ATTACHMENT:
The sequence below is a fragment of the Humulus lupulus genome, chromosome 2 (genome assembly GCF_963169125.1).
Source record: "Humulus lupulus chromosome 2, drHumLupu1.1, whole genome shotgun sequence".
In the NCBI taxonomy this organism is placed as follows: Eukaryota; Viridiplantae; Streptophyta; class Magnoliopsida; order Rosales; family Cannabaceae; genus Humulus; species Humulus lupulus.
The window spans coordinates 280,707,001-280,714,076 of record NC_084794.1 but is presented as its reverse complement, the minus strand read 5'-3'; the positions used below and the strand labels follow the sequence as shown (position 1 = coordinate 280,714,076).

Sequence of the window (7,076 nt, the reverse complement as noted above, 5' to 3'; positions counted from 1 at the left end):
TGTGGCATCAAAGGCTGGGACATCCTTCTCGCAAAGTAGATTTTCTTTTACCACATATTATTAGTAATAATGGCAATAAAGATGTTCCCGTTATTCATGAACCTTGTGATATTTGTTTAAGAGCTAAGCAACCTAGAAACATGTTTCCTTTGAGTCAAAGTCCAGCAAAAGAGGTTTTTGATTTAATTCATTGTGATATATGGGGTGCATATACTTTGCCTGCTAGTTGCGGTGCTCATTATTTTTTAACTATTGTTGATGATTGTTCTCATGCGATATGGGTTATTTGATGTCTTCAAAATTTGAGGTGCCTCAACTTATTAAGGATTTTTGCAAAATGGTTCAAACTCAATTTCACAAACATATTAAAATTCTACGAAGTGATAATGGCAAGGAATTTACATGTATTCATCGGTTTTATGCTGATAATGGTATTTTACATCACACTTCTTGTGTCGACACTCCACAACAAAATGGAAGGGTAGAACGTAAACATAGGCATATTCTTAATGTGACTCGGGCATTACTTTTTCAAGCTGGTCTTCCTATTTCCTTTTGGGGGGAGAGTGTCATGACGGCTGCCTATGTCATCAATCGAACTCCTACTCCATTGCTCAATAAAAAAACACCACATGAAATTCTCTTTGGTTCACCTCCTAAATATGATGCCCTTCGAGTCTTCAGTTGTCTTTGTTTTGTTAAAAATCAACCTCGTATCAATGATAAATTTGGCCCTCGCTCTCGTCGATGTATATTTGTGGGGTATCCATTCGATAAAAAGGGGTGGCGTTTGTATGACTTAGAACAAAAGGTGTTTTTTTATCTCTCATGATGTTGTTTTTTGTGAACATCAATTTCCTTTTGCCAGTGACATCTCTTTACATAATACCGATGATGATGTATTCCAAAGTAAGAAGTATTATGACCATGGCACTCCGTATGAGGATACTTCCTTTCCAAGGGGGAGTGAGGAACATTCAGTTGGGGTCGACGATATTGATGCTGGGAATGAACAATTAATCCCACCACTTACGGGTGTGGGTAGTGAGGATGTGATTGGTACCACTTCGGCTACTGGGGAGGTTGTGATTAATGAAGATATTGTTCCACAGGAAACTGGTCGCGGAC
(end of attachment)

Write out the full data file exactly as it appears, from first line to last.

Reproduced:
The sequence below is a fragment of the Humulus lupulus genome, chromosome 2 (genome assembly GCF_963169125.1).
Source record: "Humulus lupulus chromosome 2, drHumLupu1.1, whole genome shotgun sequence".
In the NCBI taxonomy this organism is placed as follows: Eukaryota; Viridiplantae; Streptophyta; class Magnoliopsida; order Rosales; family Cannabaceae; genus Humulus; species Humulus lupulus.
The window spans coordinates 280,707,001-280,714,076 of record NC_084794.1 but is presented as its reverse complement, the minus strand read 5'-3'; the positions used below and the strand labels follow the sequence as shown (position 1 = coordinate 280,714,076).

Sequence of the window (7,076 nt, the reverse complement as noted above, 5' to 3'; positions counted from 1 at the left end):
TGTGGCATCAAAGGCTGGGACATCCTTCTCGCAAAGTAGATTTTCTTTTACCACATATTATTAGTAATAATGGCAATAAAGATGTTCCCGTTATTCATGAACCTTGTGATATTTGTTTAAGAGCTAAGCAACCTAGAAACATGTTTCCTTTGAGTCAAAGTCCAGCAAAAGAGGTTTTTGATTTAATTCATTGTGATATATGGGGTGCATATACTTTGCCTGCTAGTTGCGGTGCTCATTATTTTTTAACTATTGTTGATGATTGTTCTCATGCGATATGGGTTATTTGATGTCTTCAAAATTTGAGGTGCCTCAACTTATTAAGGATTTTTGCAAAATGGTTCAAACTCAATTTCACAAACATATTAAAATTCTACGAAGTGATAATGGCAAGGAATTTACATGTATTCATCGGTTTTATGCTGATAATGGTATTTTACATCACACTTCTTGTGTCGACACTCCACAACAAAATGGAAGGGTAGAACGTAAACATAGGCATATTCTTAATGTGACTCGGGCATTACTTTTTCAAGCTGGTCTTCCTATTTCCTTTTGGGGGGAGAGTGTCATGACGGCTGCCTATGTCATCAATCGAACTCCTACTCCATTGCTCAATAAAAAAACACCACATGAAATTCTCTTTGGTTCACCTCCTAAATATGATGCCCTTCGAGTCTTCAGTTGTCTTTGTTTTGTTAAAAATCAACCTCGTATCAATGATAAATTTGGCCCTCGCTCTCGTCGATGTATATTTGTGGGGTATCCATTCGATAAAAAGGGGTGGCGTTTGTATGACTTAGAACAAAAGGTGTTTTTTTATCTCTCATGATGTTGTTTTTTGTGAACATCAATTTCCTTTTGCCAGTGACATCTCTTTACATAATACCGATGATGATGTATTCCAAAGTAAGAAGTATTATGACCATGGCACTCCGTATGAGGATACTTCCTTTCCAAGGGGGAGTGAGGAACATTCAGTTGGGGTCGACGATATTGATGCTGGGAATGAACAATTAATCCCACCACTTACGGGTGTGGGTAGTGAGGATGTGATTGGTACCACTTCGGCTACTGGGGAGGTTGTGATTAATGAAGATATTGTTCCACAGGAAACTGGTCGCGGAC